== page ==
This blog was co-written with Claire Wang.
Leading up to the 2019 G20 summit in Osaka, Japanese Prime Minister Shinzo Abe promised “firm leadership” and “disruptive innovation” on climate change. But the G20 organized by Japan did not deliver on this urgent issue.
Mentions of climate change in this year’s G20 communique are similar to previous summits—a two-paragraph blurb where 19 countries of the G20 affirmed the “irreversibility” of the Paris Accord while the US alone tried to justify its withdrawal. This return to tired, unambitious language on climate is particularly alarming given the onslaught of climate crises in the past year. These include a record heat wave that swept through Europe while the summit took place, as well as major disasters in Japan in 2018, such as record-level rains that caused over 220 deaths from flooding and landslides, and a two-week heat wave that killed over 1,000 people in 2018.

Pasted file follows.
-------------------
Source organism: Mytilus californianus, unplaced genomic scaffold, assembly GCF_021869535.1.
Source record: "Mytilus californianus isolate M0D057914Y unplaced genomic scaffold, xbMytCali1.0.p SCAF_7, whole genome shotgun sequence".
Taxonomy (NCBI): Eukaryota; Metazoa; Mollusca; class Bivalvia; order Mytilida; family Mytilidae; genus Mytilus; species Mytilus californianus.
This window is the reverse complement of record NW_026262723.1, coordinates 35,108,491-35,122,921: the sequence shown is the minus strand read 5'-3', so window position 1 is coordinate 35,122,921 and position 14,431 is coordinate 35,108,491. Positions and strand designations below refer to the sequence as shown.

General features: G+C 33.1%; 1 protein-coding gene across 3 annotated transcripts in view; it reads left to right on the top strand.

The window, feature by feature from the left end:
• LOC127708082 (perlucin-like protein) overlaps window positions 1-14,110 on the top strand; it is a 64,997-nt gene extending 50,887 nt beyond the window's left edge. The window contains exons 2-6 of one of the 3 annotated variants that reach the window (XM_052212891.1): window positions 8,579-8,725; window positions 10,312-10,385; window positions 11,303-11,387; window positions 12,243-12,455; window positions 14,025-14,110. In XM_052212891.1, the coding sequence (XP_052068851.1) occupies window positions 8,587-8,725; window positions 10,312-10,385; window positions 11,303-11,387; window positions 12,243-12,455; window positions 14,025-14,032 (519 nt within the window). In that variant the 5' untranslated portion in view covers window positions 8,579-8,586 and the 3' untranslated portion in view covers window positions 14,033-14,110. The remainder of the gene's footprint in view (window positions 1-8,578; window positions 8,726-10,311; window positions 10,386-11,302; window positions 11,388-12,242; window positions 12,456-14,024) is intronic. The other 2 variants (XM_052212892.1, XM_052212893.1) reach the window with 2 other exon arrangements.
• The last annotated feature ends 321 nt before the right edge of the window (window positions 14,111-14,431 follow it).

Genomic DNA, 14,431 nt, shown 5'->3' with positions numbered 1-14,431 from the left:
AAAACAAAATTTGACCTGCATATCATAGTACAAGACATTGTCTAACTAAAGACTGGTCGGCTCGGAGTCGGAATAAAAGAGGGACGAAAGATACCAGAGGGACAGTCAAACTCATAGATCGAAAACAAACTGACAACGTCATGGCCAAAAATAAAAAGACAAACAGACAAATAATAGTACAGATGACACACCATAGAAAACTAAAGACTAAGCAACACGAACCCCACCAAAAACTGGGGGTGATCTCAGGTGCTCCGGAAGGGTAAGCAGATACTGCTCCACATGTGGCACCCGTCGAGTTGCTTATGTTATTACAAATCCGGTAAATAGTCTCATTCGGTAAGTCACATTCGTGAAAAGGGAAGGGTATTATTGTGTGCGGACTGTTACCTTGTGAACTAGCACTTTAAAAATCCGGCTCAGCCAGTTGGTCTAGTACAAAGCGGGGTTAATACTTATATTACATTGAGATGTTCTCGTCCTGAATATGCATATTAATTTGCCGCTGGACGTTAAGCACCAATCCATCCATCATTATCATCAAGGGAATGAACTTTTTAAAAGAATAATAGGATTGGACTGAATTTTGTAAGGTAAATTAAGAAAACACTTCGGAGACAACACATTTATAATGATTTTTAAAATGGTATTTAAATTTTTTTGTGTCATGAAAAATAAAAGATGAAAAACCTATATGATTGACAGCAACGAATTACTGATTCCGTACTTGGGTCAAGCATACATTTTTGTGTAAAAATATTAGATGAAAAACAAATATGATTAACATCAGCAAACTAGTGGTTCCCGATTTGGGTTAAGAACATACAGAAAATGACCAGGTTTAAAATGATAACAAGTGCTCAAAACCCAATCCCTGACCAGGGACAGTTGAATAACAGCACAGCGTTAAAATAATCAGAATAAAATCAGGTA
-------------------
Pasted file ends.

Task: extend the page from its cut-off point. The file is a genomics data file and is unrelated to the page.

Despite the climate costs Japan has already suffered, its own climate policies are woefully out of date. Prior to the G20 summit, Japan released an uninspiring long term climate strategy that is severely out of line with climate needs, along with watered down language on climate in the draft G20 communique. Japan’s plans for domestic coal expansion and international coal finance continue to draw international criticism, since OECD countries should be phasing out of coal by 2030. The G20 as a whole has also dramatically expanded coal finance, spending at least $63.9 billion on coal per year, despite committing a decade ago to phase out fossil fuel subsidies.
With Japan providing no leadership on real decarbonization, thousands of activists mobilized during the G20 summit in protest of Japan and G20 climate policy to call for true leadership on climate and clean energy. As the 3rd largest economy and 6th largest contributor to cumulative carbon emissions, Japan must drastically revise its climate stance to eliminate coal and ramp up support for renewable energy.
Japan’s Weakened Long Term Strategy